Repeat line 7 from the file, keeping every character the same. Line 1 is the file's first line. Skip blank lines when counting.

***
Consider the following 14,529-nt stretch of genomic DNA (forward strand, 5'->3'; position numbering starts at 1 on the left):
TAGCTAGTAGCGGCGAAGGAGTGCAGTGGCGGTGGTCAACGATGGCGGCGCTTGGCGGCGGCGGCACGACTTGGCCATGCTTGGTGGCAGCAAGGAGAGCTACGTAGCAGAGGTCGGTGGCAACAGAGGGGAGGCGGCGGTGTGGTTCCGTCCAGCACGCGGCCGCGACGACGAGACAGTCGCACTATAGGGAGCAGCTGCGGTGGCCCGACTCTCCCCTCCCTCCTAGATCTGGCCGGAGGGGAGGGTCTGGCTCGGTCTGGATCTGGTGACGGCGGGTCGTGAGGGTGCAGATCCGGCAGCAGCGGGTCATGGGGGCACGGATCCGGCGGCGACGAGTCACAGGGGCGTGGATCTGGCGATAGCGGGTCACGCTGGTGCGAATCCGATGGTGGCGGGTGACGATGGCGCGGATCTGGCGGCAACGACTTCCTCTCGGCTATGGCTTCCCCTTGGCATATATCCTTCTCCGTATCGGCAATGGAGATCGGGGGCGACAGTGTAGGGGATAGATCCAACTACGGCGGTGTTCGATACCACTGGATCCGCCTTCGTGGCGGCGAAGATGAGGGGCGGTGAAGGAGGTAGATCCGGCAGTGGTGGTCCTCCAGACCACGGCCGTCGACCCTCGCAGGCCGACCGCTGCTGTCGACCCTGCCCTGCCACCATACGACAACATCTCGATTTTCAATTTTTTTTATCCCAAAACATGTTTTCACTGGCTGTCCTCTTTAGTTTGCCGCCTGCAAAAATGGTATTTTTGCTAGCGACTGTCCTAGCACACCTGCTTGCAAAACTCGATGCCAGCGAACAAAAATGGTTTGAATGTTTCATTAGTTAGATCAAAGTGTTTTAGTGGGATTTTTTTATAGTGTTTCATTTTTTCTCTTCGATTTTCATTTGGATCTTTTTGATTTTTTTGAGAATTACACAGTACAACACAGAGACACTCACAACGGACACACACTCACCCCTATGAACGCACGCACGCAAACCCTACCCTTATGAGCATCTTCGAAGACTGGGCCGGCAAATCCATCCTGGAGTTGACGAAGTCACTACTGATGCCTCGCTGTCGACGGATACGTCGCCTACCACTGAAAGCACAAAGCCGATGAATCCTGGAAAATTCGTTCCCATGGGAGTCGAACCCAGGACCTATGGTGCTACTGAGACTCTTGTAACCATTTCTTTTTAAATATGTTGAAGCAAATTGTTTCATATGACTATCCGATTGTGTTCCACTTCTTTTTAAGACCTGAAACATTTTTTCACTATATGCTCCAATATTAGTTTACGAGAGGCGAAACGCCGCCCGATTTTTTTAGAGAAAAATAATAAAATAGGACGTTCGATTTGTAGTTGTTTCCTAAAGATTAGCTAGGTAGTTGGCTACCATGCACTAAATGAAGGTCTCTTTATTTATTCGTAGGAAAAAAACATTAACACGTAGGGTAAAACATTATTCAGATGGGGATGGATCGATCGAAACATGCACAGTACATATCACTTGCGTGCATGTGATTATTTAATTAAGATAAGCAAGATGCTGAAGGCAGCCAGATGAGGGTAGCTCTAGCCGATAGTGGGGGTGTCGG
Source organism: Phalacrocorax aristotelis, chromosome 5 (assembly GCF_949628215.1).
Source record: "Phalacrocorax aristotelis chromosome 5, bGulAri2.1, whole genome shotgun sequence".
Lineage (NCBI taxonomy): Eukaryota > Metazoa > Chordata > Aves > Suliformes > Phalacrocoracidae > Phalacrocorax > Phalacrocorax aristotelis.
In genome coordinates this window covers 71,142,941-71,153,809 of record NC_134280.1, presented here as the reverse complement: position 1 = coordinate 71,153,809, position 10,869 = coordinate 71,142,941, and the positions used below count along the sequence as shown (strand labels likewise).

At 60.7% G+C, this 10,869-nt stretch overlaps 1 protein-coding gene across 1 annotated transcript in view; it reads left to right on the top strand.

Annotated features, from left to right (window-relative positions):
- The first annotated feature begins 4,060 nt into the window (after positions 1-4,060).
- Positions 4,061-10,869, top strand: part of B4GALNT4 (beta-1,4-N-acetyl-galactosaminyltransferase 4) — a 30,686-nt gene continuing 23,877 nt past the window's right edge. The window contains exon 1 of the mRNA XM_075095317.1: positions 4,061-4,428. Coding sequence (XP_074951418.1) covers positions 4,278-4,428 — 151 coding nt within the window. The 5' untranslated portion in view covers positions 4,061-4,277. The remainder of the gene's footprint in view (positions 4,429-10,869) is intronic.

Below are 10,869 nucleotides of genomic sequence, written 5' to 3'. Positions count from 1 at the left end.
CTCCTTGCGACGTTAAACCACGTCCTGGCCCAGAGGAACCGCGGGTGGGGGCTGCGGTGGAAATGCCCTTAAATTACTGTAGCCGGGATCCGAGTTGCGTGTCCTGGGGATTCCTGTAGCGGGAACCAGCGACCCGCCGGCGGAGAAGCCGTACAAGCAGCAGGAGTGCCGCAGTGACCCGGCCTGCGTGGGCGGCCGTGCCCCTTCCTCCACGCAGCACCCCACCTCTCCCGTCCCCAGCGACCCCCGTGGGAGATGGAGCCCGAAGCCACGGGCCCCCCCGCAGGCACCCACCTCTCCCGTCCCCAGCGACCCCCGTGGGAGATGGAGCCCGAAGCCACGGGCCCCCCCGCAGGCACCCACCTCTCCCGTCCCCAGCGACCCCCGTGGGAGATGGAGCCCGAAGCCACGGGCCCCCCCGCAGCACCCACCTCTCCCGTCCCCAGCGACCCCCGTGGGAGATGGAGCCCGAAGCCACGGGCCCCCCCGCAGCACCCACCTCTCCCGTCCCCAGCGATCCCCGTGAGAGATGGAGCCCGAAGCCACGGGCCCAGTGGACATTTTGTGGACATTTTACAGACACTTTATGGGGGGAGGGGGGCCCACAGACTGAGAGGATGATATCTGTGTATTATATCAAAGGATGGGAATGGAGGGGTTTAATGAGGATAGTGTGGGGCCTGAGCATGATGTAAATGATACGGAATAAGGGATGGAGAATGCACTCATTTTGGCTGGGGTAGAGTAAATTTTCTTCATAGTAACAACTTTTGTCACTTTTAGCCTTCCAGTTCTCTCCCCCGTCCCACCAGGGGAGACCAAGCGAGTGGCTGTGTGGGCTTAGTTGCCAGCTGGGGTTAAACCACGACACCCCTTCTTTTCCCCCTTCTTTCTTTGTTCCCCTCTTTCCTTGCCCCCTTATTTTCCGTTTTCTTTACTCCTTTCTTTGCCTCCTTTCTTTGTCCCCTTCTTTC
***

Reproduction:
At 60.7% G+C, this 10,869-nt stretch overlaps 1 protein-coding gene across 1 annotated transcript in view; it reads left to right on the top strand.